Department of Evolutionary Genetics
Max Planck Institute for Evolutionary Anthropology
Deutscher Platz 6
phone: +49 341 3550 - 500
(Former group hosted by the Department of Evolutionary Genetics)
The group was a member of the Genetics Department from 2017-2019 and has moved to the Institute of Molecular and Clinical Ophthalmology in Basel, Switzerland.
More information on the group can be found here:
The group leader's new e-mail contact is: grayson.camp@[>>> Please remove the brackets! <<<]iob.ch
My group works on methods to recapitulate human, chimpanzee and other great ape development in controlled cell culture environments using three-dimensional (3D) organoids and other stem cell-based systems. We integrate multiple methods including tissue engineering, gene editing, high-throughput confocal microscopy, single-cell genomics, and comparative genomics. We want to understand how human cells are unique from our closest living and extinct relatives, how they vary in human populations around the world, and how they fail in human disease. More detail describing on-going projects can be found below:
Complex, multi-lineage, 3D organ-like tissues (so called “organoids”) can be generated using pluripotent stem cells from human, chimpanzee and other great apes. We are using single-cell genomics on human, chimp, and other great ape organoids to uncover features that are unique to human developmental programs.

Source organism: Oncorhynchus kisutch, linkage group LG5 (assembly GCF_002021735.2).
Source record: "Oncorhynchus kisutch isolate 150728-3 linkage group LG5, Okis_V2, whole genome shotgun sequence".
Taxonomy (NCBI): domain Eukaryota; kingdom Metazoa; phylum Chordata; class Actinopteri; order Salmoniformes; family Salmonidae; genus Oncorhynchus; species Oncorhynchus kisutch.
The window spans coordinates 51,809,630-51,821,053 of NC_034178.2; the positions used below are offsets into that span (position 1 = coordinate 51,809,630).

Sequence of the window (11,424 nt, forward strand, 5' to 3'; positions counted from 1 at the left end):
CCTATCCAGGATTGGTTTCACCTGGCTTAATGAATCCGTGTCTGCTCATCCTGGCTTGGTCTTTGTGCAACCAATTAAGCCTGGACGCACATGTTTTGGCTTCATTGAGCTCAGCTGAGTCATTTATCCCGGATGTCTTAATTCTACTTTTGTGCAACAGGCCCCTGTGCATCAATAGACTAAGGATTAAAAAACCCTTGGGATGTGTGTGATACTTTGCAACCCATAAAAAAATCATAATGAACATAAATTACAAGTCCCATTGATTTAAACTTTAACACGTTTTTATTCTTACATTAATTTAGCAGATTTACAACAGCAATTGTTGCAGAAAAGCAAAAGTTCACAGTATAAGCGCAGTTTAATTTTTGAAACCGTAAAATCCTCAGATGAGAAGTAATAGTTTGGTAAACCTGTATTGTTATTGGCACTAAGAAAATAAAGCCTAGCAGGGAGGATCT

We are working with other groups in the department to revert modern human DNA in human stem cells back to the ancestral state to create “Neandertalized” stem cell lines. We will use these cells to understand the physiological impact of genetic change on the modern human lineage.
We are developing high-throughput strategies to use CRISPR-Cas9 editing in combination with single-cell transcriptomics and confocal imaging to understand how genetic change affects neuron and hepatocyte cell biology.
We are using 3D organoids to understand how rare human genetic diseases perturb gene networks controlling human development, with particular focus on the cortex and liver.